Safety Trampoline

Promoted Skills

Product Description

Small, square trampoline with an attached safety bar for added stability. The trampoline has bungee cord action covered with a padded surface to prevent children’s feet from slipping between the cords. 

 

Sensory 4

Skills

  • Children gain proprioceptive input from jumping. They are able to feel their joints and muscles as they relate to each other.
  • Core strength is increased as children hold on to the bar and jump.
  • Jumping on the trampoline gives a child practice gross motor skills and helps hone balance and coordination skills.
  • Spatial awareness is heightened with continual trampoline use and has been linked to enhanced cognitive development.

Play Ideas

  • Play a game of, “Start-Stop” (similar to musical chairs). When the music starts a child begins to jump. When the music stops, the child must stop jumping. This can also help gradually increase stamina and duration by playing the music longer between stops.
  • Sing the song, “Five Little Monkeys Jumping on the Bed.” Each time a monkey falls off the bed, have the child stop jumping and step off the trampoline.
  • Give the child verbal directions for how to jump – high, fast, slow. This activity also practices receptive language skills.

Adaptation Ideas

  • If the trampoline helps calm a child, allow him to use it when he needs to self regulate.
  • If a child is hesitant, have the child practice stepping on and off the trampoline, holding on to the safety bar, with you holding him at his waist. This will give a child extra support and a sense of security.

Social/Emotional 4

Skills

  • Children gain proprioceptive input from jumping. They are able to feel their joints and muscles as they relate to each other.
  • Jumping on the trampoline gives a child practice in body movement and helps hone coordination skills.
  • Turn taking, waiting, patience and negotiation skills can all be targeted when more than one child wants to use the trampoline.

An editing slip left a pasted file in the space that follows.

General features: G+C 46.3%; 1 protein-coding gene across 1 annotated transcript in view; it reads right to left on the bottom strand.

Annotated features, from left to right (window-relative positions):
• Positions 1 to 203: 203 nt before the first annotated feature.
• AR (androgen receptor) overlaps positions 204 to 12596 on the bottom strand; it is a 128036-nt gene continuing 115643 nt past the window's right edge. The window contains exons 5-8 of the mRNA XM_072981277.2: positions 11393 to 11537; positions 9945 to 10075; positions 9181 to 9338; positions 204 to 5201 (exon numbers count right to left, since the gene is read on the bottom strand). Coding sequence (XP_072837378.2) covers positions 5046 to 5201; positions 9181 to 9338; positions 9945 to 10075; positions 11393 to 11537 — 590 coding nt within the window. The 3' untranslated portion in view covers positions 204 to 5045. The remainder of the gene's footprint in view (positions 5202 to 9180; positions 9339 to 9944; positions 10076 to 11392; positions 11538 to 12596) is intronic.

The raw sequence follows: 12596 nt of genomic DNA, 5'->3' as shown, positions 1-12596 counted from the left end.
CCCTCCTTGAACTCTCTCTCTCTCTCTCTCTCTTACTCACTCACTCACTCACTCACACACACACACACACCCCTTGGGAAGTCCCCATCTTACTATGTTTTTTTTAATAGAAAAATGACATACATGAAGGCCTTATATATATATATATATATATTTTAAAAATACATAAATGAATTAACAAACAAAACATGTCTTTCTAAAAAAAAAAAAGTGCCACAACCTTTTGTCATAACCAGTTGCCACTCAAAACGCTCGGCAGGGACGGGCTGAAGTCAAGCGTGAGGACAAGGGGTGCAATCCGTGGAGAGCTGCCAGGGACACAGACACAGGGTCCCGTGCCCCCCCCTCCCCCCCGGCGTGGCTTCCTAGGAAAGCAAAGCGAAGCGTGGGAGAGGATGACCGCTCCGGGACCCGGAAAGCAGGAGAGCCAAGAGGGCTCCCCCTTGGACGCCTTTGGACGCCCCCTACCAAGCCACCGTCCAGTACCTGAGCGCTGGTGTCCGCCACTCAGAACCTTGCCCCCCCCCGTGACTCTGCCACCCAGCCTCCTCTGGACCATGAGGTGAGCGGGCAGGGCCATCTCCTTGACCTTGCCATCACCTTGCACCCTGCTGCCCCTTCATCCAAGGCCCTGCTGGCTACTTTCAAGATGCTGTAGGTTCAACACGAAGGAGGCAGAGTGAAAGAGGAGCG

Play Ideas

  • Give the child verbal directions for how to jump – high, fast, slow. This activity also practices receptive language skills.
  • Sing a song using the bouncing as the beat.
  • Play a game of, “Start-Stop” (similar to musical chairs). When the music starts a child begins to jump. When the music stops, the child must stop jumping. This can also help gradually increase stamina and duration by playing the music longer between stops. This activity helps children practice listening and responding to auditory cues.

Adaptation Ideas

  • If the trampoline helps calm a child, allow him to use it when he needs to self regulate.
  • If a child is hesitant, have him practice stepping on and off the trampoline, holding on to the safety bar, with you holding him at his waist. This will give a child extra support and a sense of security.
  • Have another child show how to get on, jump and get off. Maximum weight: 80lbs.

Physical 3

Skills

  • Core strength is increased as children hold on to the bar and jump.
  • Jumping on the trampoline gives a child practice in body movement and helps hone coordination skills.
  • Spatial awareness is heightened with continual trampoline use and has been linked to enhanced cognitive development.

Play Ideas

  • Use the trampoline as a table for play. Place a toy on the surface of the trampoline and have the child kneel on the floor facing it. This activity can help children work on endurance during play as well as leg and core strength.
  • Have the child sit on the surface of the trampoline and bounce him slightly.

Adaptation Ideas

  • Give a child direct physical assistance by holding on his waist as he bounces.

Developmental Processes Promoted

Additional Details

Approximate Price:
$99.95
Age Range:
3+
Directions:
Simple
Levels of Play:
One Level
Storability:
Bulky
Washability:
Surface Wipe

AblePlay Rating

Safety Trampoline

Developmental Skill Rating (1-5)
Physical 3
Sensory 4
Communicative 4
Cognitive 4
Social/Emotional 4

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